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Amazon Patent Wants to Improve Drone Delivery with Floating Warehouses

Amazon Warehouse Blimp
Source: Amazon/USPTO

Drone Delivery

Amazon Patent Wants to Improve Drone Delivery with Floating Warehouses

Amazon the e-commerce titan and tech giant is looking to setting up a pitstop for its supply chain -warehouses that will float in the sky, and will be carried and held aloft by blimps.

Amazon aims to change the ground-based delivery system to the airspace above where drones would zip quietly overhead, carrying paper towels, toasters and printer cartridges to consumers with efficacy and in time which will lead to substantial cost savings for the $887 billion company.

The “aerial fulfillment centers” as Amazon describes them, would be serviced by a fleet of drones. “An AFC may be positioned at an altitude above a metropolitan area and be designed to maintain an inventory of items that may be purchased by a user and delivered to the user by a UAV that is deployed from the AFC,” the patent document says.The blimps, or “airships,” will stay afloat using gases such as helium, or heated air.

By allowing these AFCs to float Amazon has rid itself of the limitation of stationary fulfillment centers. Providing the AFCs, with mobility, would also drastically lower the energy required to deploy delivery drones to their final destinations. Proximity and energy efficiency are the two primary incentives. These aerial warehouses would will also store an inventory that corresponds with whatever metropolitan city it is hovering above. Additionally, customers will also be able to browse the specific list of items the specific AFC above them has in stock.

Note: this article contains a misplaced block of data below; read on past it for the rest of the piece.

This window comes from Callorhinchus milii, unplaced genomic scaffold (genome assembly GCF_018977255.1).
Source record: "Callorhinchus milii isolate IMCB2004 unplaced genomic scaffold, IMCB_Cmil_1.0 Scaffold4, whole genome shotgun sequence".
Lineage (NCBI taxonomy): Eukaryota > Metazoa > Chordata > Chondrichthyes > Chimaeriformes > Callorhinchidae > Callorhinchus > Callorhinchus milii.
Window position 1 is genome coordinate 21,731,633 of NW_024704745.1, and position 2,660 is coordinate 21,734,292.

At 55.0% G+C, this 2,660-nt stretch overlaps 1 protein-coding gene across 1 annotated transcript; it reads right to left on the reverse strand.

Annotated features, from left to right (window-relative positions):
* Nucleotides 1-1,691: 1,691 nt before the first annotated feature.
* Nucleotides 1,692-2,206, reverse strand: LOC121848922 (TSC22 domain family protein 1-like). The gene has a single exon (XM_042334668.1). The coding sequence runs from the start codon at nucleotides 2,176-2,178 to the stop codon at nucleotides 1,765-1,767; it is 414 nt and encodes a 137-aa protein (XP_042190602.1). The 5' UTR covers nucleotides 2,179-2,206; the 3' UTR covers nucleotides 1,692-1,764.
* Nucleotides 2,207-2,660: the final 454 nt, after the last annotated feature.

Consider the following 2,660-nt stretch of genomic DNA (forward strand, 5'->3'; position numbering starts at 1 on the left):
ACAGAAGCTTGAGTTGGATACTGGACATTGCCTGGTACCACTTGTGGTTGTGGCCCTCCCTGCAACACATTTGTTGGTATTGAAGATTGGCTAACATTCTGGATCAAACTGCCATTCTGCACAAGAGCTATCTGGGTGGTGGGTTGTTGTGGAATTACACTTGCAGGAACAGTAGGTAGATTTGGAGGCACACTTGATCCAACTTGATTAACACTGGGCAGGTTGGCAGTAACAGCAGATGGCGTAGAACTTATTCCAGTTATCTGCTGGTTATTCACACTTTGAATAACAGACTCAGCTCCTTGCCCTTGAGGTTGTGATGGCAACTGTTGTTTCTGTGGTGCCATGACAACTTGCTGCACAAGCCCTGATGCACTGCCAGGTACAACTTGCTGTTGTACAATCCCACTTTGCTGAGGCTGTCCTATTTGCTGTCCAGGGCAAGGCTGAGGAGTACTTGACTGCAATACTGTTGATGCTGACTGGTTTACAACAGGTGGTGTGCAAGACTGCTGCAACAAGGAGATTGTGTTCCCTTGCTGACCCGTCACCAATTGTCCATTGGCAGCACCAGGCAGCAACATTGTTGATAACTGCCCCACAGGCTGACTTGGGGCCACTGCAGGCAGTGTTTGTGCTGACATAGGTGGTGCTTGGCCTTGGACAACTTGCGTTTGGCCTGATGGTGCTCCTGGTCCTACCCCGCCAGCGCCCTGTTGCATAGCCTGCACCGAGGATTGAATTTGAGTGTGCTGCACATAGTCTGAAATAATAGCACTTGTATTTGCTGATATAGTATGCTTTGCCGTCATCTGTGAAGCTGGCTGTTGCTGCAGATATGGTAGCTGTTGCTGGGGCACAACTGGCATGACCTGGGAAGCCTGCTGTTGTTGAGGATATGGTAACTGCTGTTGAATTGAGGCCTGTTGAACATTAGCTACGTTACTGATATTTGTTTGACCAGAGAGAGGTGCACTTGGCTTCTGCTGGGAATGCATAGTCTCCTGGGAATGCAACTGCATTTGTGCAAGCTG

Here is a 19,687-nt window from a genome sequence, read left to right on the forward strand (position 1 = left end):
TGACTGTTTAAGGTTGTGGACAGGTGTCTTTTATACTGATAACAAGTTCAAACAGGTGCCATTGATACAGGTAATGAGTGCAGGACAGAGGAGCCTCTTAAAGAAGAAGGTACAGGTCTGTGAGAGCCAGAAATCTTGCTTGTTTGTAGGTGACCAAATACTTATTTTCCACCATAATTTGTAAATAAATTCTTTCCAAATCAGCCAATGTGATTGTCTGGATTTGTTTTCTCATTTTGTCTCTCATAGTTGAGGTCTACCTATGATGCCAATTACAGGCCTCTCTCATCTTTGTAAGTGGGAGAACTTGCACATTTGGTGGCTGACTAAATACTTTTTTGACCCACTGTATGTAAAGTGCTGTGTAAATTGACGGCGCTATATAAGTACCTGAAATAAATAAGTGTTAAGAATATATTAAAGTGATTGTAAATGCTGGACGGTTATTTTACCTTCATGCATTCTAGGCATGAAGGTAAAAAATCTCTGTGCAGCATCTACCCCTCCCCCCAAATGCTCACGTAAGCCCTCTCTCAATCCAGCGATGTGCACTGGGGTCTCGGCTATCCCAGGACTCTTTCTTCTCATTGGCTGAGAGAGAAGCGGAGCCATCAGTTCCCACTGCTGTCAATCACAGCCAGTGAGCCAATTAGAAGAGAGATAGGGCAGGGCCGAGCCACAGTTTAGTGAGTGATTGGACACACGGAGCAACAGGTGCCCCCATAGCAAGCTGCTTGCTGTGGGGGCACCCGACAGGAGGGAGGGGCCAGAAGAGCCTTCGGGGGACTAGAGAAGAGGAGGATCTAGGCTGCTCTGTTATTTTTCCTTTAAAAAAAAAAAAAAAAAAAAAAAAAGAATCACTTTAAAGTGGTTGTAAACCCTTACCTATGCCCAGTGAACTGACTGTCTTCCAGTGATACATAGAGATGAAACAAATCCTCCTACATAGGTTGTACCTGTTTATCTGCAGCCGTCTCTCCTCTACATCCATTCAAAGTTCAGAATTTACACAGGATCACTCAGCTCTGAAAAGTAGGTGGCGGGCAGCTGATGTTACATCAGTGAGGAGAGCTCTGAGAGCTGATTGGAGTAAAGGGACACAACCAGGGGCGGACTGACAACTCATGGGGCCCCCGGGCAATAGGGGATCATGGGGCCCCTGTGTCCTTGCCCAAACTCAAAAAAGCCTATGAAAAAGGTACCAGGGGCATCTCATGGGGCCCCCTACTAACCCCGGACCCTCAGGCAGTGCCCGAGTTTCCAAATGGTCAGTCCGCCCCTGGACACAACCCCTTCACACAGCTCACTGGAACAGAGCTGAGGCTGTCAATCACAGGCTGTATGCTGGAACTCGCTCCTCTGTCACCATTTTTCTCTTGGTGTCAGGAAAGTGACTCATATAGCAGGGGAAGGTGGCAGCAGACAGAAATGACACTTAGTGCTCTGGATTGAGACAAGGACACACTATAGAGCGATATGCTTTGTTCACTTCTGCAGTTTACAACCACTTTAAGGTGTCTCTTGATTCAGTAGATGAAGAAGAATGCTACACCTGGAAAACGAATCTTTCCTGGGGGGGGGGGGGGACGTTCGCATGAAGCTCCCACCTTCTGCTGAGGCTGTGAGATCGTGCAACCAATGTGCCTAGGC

Additionally the AFCs will allow the online retailer to have items “delivered within minutes of a user placing an order,” this aerial system would not only improve the purchasing experience for its customers but also decrease operations costs for Amazon.

Stationing a floating warehouse over a city and having drone traffic released from it raises safety concerns that Amazon patents have already identified. The company has patented a system that would make a drone to fragment in case of malfunction, to reduce the falling-object hazard. Amazon has also noted that drones could fly into buildings, or be hijacked by “nefarious individuals.”

Cutting costs wherever possible is a corporate bottom line that Amazon certainly does believe in. Amazon also tirelessly ensures that the company stays ahead of in terms of innovative interaction with the end-user. The idea of placing Amazon’s own warehouses in the sky directly above its customers’ heads, while satisfying them with an exciting shopping experience, seems like a smart, albeit bold move.

The United States is still seemingly in early stages of establishing secure, thorough nationwide drone regulations to manage fleets of commercial drone traffic overhead. A combination of the right kind of regulation, governmental legislation, and corporate luck, Amazon could have warehouses stationed above major American cities in the near future, ready to deliver toothpaste and DVDs to its customers from the skies above.

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